MADE IN NA­TURE

LEARN­ING A NEW SKILL IN THE FRESH AIR HELPS TO RE­FRESH AND RE­FO­CUS THE MIND, SAYS OUT­DOOR GIRL SIÂN ANNA LEWIS

The Simple Things - - THINK | WELLBEING -

There’s some­thing deep in­side us that yearns for the wild. Sim­ply swap­ping cramped com­mutes and con­crete of­fice blocks for the nat­u­ral world is an in­stant tonic that lifts spir­its, ebbs away the lit­tle stresses of daily life and gives you room to breathe. But if you’re search­ing for an in­ner calm and men­tal headspace, learn­ing or prac­tis­ing a skill out­side can bring even greater and longer-last­ing ben­e­fits.

Mak­ing or do­ing some­thing with my hands in a nat­u­ral space is one of the most re­lax­ing and ben­e­fi­cial things I know (as a re­sult, my house is full of wonky-but-cher­ished wil­low stars, jars of for­aged jam and half-whit­tled wooden can­dle­sticks). It can be as sim­ple as pick­ing berries for supper or as in­tri­cate as learn­ing to carve a wooden chair – as long as you’re fo­cus­ing on a task, re­peat­ing move­ments, en­gag­ing your brain and cre­at­ing some­thing in a wild en­vi­ron­ment.

A 2016 study by the BBC and the Univer­sity of Derby showed that spend­ing time do­ing an ac­tiv­ity in the wild – even some­thing as sim­ple as feed­ing birds – sig­nif­i­cantly in­creases our health, hap­pi­ness and con­nec­tion to na­ture, and not just dur­ing the ac­tiv­ity, but in a sus­tained way for months af­ter­wards. The study found that a month of spend­ing short amounts of time do­ing ‘acts of wild­ness’ could im­prove self-es­teem and help with anx­i­ety, and found that peo­ple with a stronger con­nec­tion to na­ture feel more sat­is­fied with their lives. Har­vard’s med­i­cal school ad­vises learn­ing new skills to keep your brain healthy, too. “When you ex­er­cise, you en­gage your mus­cles to help im­prove over­all health,” says Dr Ip­sit Vahia. “The same con­cept ap­plies to the brain. You need to ex­er­cise it with new chal­lenges to keep it healthy.” They also rec­om­mend learn­ing new skills as a way to boost self-es­teem.

Re­becca Cork runs monthly Wood­land Women days in Tort­worth Ar­bore­tum, Glouces­ter­shire, to help women es­cape from city life, learn new skills and re­lax around the camp­fire. Each day is dif­fer­ent, and could in­volve wil­low craft, a guided med­i­ta­tion ses­sion, the ba­sics of bushcraft and camp­fire cook­ing. “These days ad­dress a need in the women who at­tend,’ says Re­becca, ‘to take a break from work, whether in an of­fice, in a car­ing role at work or pro­vid­ing for fam­ily mem­bers. A need to stop for a few hours and take stock of what is im­por­tant. Some of our women have many roles – mother, wife, run­ning a busi­ness – but when life

brings big changes such as chil­dren leav­ing for univer­sity or a re­la­tion­ship break-up, we need some time to re­assess how we view our­selves and what is im­por­tant to us, who we are. Time in na­ture with like-minded women pro­vides time out, a chance to learn new skills, share healthy food cooked on a fire and have fun in a nur­tur­ing, non-com­pet­i­tive space.”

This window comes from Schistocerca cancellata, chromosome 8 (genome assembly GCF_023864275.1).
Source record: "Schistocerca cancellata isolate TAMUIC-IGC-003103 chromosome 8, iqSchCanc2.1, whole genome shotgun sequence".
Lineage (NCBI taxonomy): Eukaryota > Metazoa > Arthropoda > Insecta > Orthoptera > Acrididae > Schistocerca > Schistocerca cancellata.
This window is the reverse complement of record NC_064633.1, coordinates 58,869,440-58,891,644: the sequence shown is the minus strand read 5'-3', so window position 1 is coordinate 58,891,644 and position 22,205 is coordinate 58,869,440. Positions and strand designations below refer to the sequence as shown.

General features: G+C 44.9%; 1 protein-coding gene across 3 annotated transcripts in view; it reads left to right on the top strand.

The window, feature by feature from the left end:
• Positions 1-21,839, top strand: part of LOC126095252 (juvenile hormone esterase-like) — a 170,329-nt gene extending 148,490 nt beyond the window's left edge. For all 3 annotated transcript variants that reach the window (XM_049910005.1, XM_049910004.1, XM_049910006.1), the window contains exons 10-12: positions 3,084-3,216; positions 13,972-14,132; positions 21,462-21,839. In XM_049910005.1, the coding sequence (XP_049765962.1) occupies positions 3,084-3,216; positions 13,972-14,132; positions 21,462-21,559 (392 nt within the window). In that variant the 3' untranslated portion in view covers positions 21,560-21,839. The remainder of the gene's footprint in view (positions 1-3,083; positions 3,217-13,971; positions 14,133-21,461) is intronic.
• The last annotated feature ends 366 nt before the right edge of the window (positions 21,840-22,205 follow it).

It’s worth not­ing you don’t have to go the prac­ti­cal route by whit­tling spoons or play­ing with fire, ei­ther. Get­ting cre­ative out­side with a cam­era, pen or paint­brush is just as re­ward­ing, and eas­ier to fit in to a busy week. Dr Ruth Far­rar is the di­rec­tor of Shex­treme (shex­treme-film-fes­ti­val.com), a film fes­ti­val that cel­e­brates and cham­pi­ons fe­male po­ets, artists and pho­tog­ra­phers who are in­spired by the out­doors. “Chang­ing your per­spec­tive is a key men­tal well­be­ing ben­e­fit gained from go­ing out­doors. It trans­forms your daily view­point from a lim­ited dig­i­tal rec­tan­gu­lar screen to the ex­pan­sive­ness of ex­plor­ing out­door en­vi­ron­ments. Ven­tur­ing out­doors to cre­ate some­thing new is a vis­ual re­minder that you are just one tiny part of a big beau­ti­ful world.”

Choos­ing what to do can feel a bit daunt­ing. For a con­fi­dence boost I’d rec­om­mend brush­ing up on some ba­sic nav­i­ga­tion skills or learn­ing fire skills. Fancy a chal­lenge? You could get out­side your com­fort zone and get your hands dirty with some­thing ad­ven­tur­ous like learn­ing to gut and cook a fish or try­ing ax­ethrow­ing ( harder than it looks!). Or if you spend a lot of your work­ing week fo­cused on tasks and dead­lines, swap them for a cre­ative haven on a wild paint­ing or craft week­ender. Marie, a full-time of­fice man­ager and mum, headed for a Welsh for­est to try green wood­work­ing (carv­ing tools from freshly felled trees) and found “just the phys­i­cal act of sit­ting and fo­cus­ing on cre­at­ing some­thing beau­ti­ful and prac­ti­cal was ex­tremely calm­ing for my ever-busy brain. Whilst your mind is fo­cused on mak­ing some­thing very pre­cise and de­tailed, the rest of you is drink­ing in the sounds, smells and feel­ing of be­ing in a wild place – what could be bet­ter for your state of mind than that?” »

Siân Anna Lewis is au­thor of The Girl Out­doors: The Wild Girl’s Guide to Ad­ven­ture, Travel and Well­be­ing (Blooms­bury), and writes The Girl Out­doors blog (the­girlout­doors.com).

“Time do­ing an ac­tiv­ity in the wild – even some­thing as sim­ple as feed­ing the birds – sig­nif­i­cantly in­creases our hap­pi­ness”

From for­ag­ing to hik­ing, nat­u­ral weav­ing to sto­ry­telling, tak­ing part in an ac­tiv­ity out­doors is good for both body and soul

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